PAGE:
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John Lydon (79)
Chapter 2

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Department
Psychology
Course
PSYC 215
Professor
John Lydon
Semester
Winter

Description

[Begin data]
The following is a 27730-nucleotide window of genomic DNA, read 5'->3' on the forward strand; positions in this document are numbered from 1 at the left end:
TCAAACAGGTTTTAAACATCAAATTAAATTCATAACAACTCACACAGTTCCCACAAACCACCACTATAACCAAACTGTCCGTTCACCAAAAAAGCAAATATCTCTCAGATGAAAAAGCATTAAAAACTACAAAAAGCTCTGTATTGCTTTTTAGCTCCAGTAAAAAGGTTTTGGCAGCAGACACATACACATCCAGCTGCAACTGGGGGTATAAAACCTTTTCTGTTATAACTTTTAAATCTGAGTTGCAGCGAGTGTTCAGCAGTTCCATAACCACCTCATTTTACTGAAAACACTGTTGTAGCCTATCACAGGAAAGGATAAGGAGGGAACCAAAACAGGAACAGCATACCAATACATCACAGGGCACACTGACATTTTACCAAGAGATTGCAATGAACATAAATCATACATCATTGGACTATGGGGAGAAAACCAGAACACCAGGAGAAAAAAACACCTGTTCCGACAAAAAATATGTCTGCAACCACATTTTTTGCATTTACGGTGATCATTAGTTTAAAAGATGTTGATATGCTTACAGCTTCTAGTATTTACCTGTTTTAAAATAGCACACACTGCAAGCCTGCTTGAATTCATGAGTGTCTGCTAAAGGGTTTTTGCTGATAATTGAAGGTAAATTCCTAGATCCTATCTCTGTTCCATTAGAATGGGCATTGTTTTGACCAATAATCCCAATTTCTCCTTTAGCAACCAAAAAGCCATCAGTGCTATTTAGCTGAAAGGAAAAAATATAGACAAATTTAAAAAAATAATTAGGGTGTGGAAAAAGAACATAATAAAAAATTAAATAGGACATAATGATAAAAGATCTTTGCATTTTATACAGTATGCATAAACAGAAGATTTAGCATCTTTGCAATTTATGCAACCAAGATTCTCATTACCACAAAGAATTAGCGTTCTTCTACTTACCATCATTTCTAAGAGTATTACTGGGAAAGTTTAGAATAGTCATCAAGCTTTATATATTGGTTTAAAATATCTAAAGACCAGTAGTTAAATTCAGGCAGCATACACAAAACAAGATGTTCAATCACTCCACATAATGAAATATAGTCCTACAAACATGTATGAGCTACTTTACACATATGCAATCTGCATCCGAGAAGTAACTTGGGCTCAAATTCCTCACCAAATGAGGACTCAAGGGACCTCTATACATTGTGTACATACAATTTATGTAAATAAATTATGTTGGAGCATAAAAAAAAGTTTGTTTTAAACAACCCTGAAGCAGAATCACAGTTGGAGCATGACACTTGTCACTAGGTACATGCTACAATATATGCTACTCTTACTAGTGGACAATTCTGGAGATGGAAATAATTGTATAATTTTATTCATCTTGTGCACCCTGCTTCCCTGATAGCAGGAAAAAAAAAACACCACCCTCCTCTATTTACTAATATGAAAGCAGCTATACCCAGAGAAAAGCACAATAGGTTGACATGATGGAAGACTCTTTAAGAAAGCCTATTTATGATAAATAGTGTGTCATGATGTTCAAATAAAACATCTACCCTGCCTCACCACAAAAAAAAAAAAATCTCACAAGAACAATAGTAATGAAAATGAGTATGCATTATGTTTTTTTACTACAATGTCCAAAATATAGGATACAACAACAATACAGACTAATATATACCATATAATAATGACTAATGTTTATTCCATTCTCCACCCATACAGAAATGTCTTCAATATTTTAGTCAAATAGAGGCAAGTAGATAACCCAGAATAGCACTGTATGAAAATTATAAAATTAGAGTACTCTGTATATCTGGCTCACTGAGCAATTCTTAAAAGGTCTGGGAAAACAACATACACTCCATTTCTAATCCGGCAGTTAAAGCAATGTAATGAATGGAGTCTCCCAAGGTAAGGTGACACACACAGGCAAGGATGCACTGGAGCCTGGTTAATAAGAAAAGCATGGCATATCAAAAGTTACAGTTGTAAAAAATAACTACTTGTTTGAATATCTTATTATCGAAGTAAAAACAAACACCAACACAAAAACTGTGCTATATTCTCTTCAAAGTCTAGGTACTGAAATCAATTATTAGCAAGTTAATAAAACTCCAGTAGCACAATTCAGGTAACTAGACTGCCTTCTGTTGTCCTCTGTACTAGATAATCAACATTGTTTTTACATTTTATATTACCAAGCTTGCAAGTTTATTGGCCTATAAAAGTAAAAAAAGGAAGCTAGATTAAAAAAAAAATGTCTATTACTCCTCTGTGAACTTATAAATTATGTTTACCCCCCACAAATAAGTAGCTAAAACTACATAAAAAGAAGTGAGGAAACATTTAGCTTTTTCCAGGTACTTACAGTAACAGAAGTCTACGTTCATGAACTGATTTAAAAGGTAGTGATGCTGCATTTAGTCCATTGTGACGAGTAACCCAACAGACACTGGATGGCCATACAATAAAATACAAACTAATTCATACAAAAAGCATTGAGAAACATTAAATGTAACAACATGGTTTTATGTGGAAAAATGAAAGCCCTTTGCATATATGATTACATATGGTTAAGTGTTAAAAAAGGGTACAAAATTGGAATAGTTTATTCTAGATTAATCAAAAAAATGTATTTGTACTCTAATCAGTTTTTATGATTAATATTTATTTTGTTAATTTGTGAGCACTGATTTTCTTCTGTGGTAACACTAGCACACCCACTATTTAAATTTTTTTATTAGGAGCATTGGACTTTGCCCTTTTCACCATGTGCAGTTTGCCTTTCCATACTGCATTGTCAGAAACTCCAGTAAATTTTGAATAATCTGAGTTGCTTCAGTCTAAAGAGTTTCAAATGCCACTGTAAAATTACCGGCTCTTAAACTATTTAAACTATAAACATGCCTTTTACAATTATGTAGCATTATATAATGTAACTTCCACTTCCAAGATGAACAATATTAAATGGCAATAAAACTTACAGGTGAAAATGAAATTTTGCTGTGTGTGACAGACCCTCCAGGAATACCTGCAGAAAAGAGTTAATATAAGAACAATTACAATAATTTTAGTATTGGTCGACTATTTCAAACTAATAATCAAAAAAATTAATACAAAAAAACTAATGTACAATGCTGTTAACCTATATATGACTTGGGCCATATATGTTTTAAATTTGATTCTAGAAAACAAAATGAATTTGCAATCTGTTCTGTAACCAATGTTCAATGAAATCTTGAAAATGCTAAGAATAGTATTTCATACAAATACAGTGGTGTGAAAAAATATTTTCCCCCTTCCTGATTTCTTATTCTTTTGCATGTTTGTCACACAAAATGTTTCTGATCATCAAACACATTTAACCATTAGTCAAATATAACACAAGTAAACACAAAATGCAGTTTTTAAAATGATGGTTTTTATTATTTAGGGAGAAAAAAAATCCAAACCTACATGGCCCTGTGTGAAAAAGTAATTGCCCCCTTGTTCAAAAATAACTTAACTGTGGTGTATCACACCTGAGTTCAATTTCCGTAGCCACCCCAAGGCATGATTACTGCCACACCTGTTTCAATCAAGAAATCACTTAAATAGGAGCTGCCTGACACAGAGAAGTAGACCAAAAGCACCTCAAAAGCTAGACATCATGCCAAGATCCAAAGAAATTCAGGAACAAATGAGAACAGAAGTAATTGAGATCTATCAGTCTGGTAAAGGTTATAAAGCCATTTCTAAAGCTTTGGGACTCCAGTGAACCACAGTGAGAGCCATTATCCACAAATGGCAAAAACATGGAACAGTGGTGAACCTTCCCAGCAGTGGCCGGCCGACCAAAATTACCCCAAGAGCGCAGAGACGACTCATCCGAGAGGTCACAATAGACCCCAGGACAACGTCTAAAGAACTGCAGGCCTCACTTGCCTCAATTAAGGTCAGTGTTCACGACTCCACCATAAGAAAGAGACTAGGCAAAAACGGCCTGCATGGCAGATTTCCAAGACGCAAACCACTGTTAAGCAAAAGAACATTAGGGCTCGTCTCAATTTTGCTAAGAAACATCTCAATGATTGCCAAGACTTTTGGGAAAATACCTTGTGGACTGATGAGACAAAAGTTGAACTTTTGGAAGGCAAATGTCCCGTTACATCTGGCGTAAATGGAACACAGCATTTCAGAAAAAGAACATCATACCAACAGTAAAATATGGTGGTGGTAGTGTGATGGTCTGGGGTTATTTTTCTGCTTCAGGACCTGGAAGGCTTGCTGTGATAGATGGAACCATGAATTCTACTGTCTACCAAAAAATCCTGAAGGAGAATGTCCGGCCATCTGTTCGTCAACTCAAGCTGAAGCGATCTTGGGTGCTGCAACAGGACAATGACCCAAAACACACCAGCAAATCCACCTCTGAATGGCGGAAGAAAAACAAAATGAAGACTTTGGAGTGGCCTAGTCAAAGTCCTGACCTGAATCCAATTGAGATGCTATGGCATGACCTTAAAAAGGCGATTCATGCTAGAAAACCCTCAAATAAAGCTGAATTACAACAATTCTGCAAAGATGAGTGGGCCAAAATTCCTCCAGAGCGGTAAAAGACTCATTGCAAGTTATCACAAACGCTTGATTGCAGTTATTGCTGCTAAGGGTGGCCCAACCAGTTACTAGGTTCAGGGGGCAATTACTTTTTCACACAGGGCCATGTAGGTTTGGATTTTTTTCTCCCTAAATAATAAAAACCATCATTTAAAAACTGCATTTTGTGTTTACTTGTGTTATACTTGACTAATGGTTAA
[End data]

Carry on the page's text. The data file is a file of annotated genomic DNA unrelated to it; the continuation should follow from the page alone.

Chapter 2:  Research: o Hypotheses: predictions about what will happen under particular circumstances o Test broader theories about behaviour  Theory: body of related propositions intended to describe aspects of the world o Supported by empirical facts  Balance theory: if A likes B, B dislikes C, then A will dislike C or will dislike B. o Theory that people like to have consistent thoughts and behaviour  Hypotheses are tested by studies, which test predictions about what will happen in concrete contexts  Theories are more general than hypotheses  Observational research: o Observation  Participant observation:  Involves observing some phenomenon at close range  Social psychs observe social situations in semiformal way: taking notes and interviewing participants  Tentative conclusions gleaned from observation should ideally be tested with other methods  Archival Research: o Library o Looking at evidence found in archives or various kinds o Eg. Southerner’s respond more aggressively to insults than northerner’s- Cohen/ Nisbett  Surveys: o Very common o Asking people questions o Need a random sample- very important o Convenience sample: contacting people as they enter library,= is NOT random and may be biased in some way o The number of people needed to get a reasonably accurate count, is independent of the size of the population in question  Correlational research: o Determine whether a relationship exists between two or more variables o Important way to begin a line of inquiry o NOT causation! o Does 1 influence 2? Or is it the other way around?  Reserve causation o Or does a Third Variable influence both/? o Can never be sure about causation o Correlation cannot prove causation because of self-selection  Investigator has no control over the level of particular participant’s score on a given variable o Strength of relationship= 0, NO relationship o 1 = covariation is perfect o  Experimental research: o Enables researchers to make strong inferences about diff situations that affect people’s behaviour o Best way to be sure about causality = experimental research o Independent variable: one that is manipulated and thought to be the cause o Dependent variable: is measured, thought to be the outcome of particular causal process  Measured by verbal reports, behaviour, physiological measures, neural measures o Random assignment: ensures participants are likely to be assigned to one condition as to another → there should be no differences across experimental groups o Random assignment also rules out the possibility of self-selection bases in samples o Control condition: same as experiment except is lacks the one thing needed to produce the expected effect on the dependent measure  Natural experiments: o Events occur that the investigator believes to have causal implications for some outcome.  Eg. Measure people’s happiness before and after they get married. Turns out that people are happier after marriage than before.- but these results are scarcely decisive  External validity in experiments: o Experimental studies weaknesses:
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